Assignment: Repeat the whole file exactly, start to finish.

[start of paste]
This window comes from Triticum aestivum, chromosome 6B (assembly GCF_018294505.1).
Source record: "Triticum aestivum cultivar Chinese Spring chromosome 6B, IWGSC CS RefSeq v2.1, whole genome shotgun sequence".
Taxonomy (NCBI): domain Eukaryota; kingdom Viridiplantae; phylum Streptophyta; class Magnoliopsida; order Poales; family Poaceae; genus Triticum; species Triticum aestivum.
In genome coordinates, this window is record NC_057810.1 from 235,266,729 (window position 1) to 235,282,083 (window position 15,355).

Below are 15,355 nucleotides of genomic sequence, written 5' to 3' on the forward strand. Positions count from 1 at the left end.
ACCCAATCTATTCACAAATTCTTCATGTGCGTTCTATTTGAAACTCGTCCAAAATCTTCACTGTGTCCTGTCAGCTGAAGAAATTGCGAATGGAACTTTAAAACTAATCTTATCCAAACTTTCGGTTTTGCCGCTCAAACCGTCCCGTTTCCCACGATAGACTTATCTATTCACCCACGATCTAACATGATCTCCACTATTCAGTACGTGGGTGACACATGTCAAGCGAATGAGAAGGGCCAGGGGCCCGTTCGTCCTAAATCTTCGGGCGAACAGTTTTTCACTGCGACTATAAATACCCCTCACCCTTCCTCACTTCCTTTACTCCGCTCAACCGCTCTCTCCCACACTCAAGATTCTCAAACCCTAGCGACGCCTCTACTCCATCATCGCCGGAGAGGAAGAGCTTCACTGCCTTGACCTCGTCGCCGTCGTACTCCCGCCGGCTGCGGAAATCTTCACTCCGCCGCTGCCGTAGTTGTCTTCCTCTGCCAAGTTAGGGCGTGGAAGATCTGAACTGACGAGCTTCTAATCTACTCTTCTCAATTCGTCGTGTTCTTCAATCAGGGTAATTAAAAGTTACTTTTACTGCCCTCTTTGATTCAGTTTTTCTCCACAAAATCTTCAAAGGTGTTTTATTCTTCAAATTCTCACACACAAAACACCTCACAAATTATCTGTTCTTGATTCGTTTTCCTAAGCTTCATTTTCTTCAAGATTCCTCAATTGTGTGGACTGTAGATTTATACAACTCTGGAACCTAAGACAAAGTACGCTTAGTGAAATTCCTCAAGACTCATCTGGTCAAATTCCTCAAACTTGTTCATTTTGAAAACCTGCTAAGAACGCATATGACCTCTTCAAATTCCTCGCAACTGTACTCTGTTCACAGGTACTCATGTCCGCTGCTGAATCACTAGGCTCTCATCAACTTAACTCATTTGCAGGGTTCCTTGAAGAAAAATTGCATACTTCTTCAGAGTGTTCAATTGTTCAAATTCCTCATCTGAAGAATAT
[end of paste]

This window comes from Triticum aestivum, chromosome 6B (assembly GCF_018294505.1).
Source record: "Triticum aestivum cultivar Chinese Spring chromosome 6B, IWGSC CS RefSeq v2.1, whole genome shotgun sequence".
Taxonomy (NCBI): domain Eukaryota; kingdom Viridiplantae; phylum Streptophyta; class Magnoliopsida; order Poales; family Poaceae; genus Triticum; species Triticum aestivum.
In genome coordinates, this window is record NC_057810.1 from 235,266,729 (window position 1) to 235,282,083 (window position 15,355).

Below are 15,355 nucleotides of genomic sequence, written 5' to 3' on the forward strand. Positions count from 1 at the left end.
ACCCAATCTATTCACAAATTCTTCATGTGCGTTCTATTTGAAACTCGTCCAAAATCTTCACTGTGTCCTGTCAGCTGAAGAAATTGCGAATGGAACTTTAAAACTAATCTTATCCAAACTTTCGGTTTTGCCGCTCAAACCGTCCCGTTTCCCACGATAGACTTATCTATTCACCCACGATCTAACATGATCTCCACTATTCAGTACGTGGGTGACACATGTCAAGCGAATGAGAAGGGCCAGGGGCCCGTTCGTCCTAAATCTTCGGGCGAACAGTTTTTCACTGCGACTATAAATACCCCTCACCCTTCCTCACTTCCTTTACTCCGCTCAACCGCTCTCTCCCACACTCAAGATTCTCAAACCCTAGCGACGCCTCTACTCCATCATCGCCGGAGAGGAAGAGCTTCACTGCCTTGACCTCGTCGCCGTCGTACTCCCGCCGGCTGCGGAAATCTTCACTCCGCCGCTGCCGTAGTTGTCTTCCTCTGCCAAGTTAGGGCGTGGAAGATCTGAACTGACGAGCTTCTAATCTACTCTTCTCAATTCGTCGTGTTCTTCAATCAGGGTAATTAAAAGTTACTTTTACTGCCCTCTTTGATTCAGTTTTTCTCCACAAAATCTTCAAAGGTGTTTTATTCTTCAAATTCTCACACACAAAACACCTCACAAATTATCTGTTCTTGATTCGTTTTCCTAAGCTTCATTTTCTTCAAGATTCCTCAATTGTGTGGACTGTAGATTTATACAACTCTGGAACCTAAGACAAAGTACGCTTAGTGAAATTCCTCAAGACTCATCTGGTCAAATTCCTCAAACTTGTTCATTTTGAAAACCTGCTAAGAACGCATATGACCTCTTCAAATTCCTCGCAACTGTACTCTGTTCACAGGTACTCATGTCCGCTGCTGAATCACTAGGCTCTCATCAACTTAACTCATTTGCAGGGTTCCTTGAAGAAAAATTGCATACTTCTTCAGAGTGTTCAATTGTTCAAATTCCTCATCTGAAGAATAT